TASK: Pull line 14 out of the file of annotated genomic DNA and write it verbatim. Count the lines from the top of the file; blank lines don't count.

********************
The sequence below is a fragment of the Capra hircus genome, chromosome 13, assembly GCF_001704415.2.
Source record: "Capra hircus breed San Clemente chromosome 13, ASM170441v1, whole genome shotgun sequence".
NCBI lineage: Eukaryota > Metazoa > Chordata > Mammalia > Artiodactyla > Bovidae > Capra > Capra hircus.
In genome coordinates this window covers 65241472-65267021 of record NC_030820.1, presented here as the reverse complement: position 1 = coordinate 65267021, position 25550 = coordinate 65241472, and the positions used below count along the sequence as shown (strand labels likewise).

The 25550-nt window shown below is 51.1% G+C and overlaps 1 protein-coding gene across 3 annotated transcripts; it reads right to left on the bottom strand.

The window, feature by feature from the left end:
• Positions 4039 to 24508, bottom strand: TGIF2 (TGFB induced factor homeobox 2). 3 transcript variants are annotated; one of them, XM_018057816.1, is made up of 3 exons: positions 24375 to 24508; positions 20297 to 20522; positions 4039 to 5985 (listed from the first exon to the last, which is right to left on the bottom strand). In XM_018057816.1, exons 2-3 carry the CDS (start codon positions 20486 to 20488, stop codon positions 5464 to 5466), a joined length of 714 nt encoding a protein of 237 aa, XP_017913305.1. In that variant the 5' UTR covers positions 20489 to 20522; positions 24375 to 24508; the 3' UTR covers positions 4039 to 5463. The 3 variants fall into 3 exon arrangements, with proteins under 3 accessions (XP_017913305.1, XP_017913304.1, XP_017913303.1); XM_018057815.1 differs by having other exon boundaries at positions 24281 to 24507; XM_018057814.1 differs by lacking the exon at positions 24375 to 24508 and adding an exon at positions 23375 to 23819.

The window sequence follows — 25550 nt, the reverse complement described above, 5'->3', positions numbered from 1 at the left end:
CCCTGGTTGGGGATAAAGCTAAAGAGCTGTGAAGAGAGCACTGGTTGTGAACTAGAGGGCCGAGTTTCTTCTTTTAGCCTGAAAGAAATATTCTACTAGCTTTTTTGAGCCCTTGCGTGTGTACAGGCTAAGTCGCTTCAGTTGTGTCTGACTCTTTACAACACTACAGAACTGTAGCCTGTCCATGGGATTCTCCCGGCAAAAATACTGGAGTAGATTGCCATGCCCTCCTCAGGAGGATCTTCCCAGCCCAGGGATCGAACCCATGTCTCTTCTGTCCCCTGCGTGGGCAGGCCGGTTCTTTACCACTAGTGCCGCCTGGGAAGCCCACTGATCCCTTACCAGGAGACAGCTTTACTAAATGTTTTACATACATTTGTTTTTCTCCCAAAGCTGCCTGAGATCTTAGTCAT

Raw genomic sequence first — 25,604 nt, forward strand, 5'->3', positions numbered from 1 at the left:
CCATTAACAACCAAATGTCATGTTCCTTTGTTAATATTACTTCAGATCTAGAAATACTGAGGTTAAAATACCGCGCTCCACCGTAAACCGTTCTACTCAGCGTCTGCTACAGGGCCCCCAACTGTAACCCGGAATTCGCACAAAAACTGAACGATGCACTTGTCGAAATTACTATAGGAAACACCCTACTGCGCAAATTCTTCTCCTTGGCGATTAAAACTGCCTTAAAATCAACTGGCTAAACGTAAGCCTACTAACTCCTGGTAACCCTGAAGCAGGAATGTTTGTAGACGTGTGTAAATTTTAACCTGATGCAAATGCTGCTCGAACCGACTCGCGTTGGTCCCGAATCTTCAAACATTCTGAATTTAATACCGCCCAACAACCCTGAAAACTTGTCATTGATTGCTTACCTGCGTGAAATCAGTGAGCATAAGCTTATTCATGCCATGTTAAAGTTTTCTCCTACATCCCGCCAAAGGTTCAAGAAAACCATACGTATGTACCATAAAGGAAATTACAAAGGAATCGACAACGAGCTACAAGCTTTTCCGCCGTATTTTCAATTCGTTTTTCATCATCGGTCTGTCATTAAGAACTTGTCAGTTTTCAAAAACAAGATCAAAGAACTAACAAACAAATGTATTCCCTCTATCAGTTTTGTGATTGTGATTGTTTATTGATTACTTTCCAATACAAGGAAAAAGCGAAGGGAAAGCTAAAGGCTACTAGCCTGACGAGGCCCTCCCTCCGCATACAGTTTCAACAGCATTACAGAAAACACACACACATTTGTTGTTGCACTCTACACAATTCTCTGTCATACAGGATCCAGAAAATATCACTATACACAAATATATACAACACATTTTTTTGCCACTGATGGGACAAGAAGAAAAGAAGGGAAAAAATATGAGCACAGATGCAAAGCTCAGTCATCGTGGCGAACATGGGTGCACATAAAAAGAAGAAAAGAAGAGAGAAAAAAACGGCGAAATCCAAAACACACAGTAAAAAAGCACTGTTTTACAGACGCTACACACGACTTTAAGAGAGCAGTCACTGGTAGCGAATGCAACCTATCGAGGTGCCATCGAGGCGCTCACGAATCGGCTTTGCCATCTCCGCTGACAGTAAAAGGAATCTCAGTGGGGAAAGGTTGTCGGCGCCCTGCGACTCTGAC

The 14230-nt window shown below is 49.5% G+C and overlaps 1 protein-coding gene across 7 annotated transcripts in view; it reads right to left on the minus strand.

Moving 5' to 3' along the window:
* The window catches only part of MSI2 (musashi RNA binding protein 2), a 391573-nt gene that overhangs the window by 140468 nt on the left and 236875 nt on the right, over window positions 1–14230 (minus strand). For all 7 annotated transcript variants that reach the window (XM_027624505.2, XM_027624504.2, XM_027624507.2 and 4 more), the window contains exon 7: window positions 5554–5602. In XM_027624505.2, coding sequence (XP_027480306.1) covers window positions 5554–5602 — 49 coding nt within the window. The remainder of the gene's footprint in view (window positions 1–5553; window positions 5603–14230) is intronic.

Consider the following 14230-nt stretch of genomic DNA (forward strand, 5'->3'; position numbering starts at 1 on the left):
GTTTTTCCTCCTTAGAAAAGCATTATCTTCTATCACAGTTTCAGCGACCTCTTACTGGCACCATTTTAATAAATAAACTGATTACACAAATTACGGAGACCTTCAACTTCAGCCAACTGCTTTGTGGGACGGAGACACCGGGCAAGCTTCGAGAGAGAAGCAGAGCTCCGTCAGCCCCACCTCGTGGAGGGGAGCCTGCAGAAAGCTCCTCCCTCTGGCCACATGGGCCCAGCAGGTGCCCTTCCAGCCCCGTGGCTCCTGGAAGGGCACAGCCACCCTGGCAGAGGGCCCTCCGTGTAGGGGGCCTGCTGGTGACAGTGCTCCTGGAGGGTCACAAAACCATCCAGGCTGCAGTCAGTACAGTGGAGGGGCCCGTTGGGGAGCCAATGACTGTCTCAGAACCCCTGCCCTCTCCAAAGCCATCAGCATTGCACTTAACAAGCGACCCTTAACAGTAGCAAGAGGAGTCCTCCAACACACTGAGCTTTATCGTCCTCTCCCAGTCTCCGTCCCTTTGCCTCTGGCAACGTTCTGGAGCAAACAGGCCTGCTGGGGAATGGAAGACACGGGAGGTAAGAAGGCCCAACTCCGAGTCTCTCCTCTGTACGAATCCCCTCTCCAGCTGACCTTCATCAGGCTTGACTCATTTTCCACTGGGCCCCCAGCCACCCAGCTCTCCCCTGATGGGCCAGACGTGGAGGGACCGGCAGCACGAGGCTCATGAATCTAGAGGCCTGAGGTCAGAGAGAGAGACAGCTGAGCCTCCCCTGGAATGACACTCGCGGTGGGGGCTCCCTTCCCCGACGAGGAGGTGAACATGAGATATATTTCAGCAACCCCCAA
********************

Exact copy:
* The window catches only part of MSI2 (musashi RNA binding protein 2), a 391573-nt gene that overhangs the window by 140468 nt on the left and 236875 nt on the right, over window positions 1–14230 (minus strand). For all 7 annotated transcript variants that reach the window (XM_027624505.2, XM_027624504.2, XM_027624507.2 and 4 more), the window contains exon 7: window positions 5554–5602. In XM_027624505.2, coding sequence (XP_027480306.1) covers window positions 5554–5602 — 49 coding nt within the window. The remainder of the gene's footprint in view (window positions 1–5553; window positions 5603–14230) is intronic.